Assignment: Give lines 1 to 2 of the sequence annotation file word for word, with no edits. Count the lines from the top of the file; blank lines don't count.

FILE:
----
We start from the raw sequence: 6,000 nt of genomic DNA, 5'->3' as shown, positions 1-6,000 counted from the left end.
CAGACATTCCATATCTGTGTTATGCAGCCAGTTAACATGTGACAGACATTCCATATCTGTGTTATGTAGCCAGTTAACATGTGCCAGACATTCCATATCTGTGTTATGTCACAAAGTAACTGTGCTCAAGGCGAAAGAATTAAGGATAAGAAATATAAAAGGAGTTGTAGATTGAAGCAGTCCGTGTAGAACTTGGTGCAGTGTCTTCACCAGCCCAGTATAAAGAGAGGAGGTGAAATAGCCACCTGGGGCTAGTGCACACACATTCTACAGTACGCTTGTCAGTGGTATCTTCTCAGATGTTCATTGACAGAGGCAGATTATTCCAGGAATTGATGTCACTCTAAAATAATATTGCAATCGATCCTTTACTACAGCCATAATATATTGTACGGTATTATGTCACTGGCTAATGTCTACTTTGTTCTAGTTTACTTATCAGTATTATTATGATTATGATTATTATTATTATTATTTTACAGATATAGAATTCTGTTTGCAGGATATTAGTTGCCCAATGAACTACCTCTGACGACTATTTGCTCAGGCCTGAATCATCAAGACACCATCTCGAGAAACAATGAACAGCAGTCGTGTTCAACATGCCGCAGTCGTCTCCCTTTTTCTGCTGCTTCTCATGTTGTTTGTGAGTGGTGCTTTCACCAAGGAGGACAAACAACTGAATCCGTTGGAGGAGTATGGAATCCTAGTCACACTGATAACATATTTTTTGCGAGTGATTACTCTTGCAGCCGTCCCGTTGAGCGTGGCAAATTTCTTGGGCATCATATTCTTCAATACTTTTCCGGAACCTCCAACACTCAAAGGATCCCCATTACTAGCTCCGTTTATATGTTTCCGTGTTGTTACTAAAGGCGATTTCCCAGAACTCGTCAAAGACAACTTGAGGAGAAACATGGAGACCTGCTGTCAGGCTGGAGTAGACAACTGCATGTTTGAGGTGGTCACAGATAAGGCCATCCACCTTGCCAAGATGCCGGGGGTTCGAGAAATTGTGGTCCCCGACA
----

We start from the raw sequence: 6,000 nt of genomic DNA, 5'->3' as shown, positions 1-6,000 counted from the left end.
CAGACATTCCATATCTGTGTTATGCAGCCAGTTAACATGTGACAGACATTCCATATCTGTGTTATGTAGCCAGTTAACATGTGCCAGACATTCCATATCTGTGTTATGTCACAAAGTAACTGTGCTCAAGGCGAAAGAATTAAGGATAAGAAATATAAAAGGAGTTGTAGATTGAAGCAGTCCGTGTAGAACTTGGTGCAGTGTCTTCACCAGCCCAGTATAAAGAGAGGAGGTGAAATAGCCACCTGGGGCTAGTGCACACACATTCTACAGTACGCTTGTCAGTGGTATCTTCTCAGATGTTCATTGACAGAGGCAGATTATTCCAGGAATTGATGTCACTCTAAAATAATATTGCAATCGATCCTTTACTACAGCCATAATATATTGTACGGTATTATGTCACTGGCTAATGTCTACTTTGTTCTAGTTTACTTATCAGTATTATTATGATTATGATTATTATTATTATTATTTTACAGATATAGAATTCTGTTTGCAGGATATTAGTTGCCCAATGAACTACCTCTGACGACTATTTGCTCAGGCCTGAATCATCAAGACACCATCTCGAGAAACAATGAACAGCAGTCGTGTTCAACATGCCGCAGTCGTCTCCCTTTTTCTGCTGCTTCTCATGTTGTTTGTGAGTGGTGCTTTCACCAAGGAGGACAAACAACTGAATCCGTTGGAGGAGTATGGAATCCTAGTCACACTGATAACATATTTTTTGCGAGTGATTACTCTTGCAGCCGTCCCGTTGAGCGTGGCAAATTTCTTGGGCATCATATTCTTCAATACTTTTCCGGAACCTCCAACACTCAAAGGATCCCCATTACTAGCTCCGTTTATATGTTTCCGTGTTGTTACTAAAGGCGATTTCCCAGAACTCGTCAAAGACAACTTGAGGAGAAACATGGAGACCTGCTGTCAGGCTGGAGTAGACAACTGCATGTTTGAGGTGGTCACAGATAAGGCCATCCACCTTGCCAAGATGCCGGGGGTTCGAGAAATTGTGGTCCCCGACA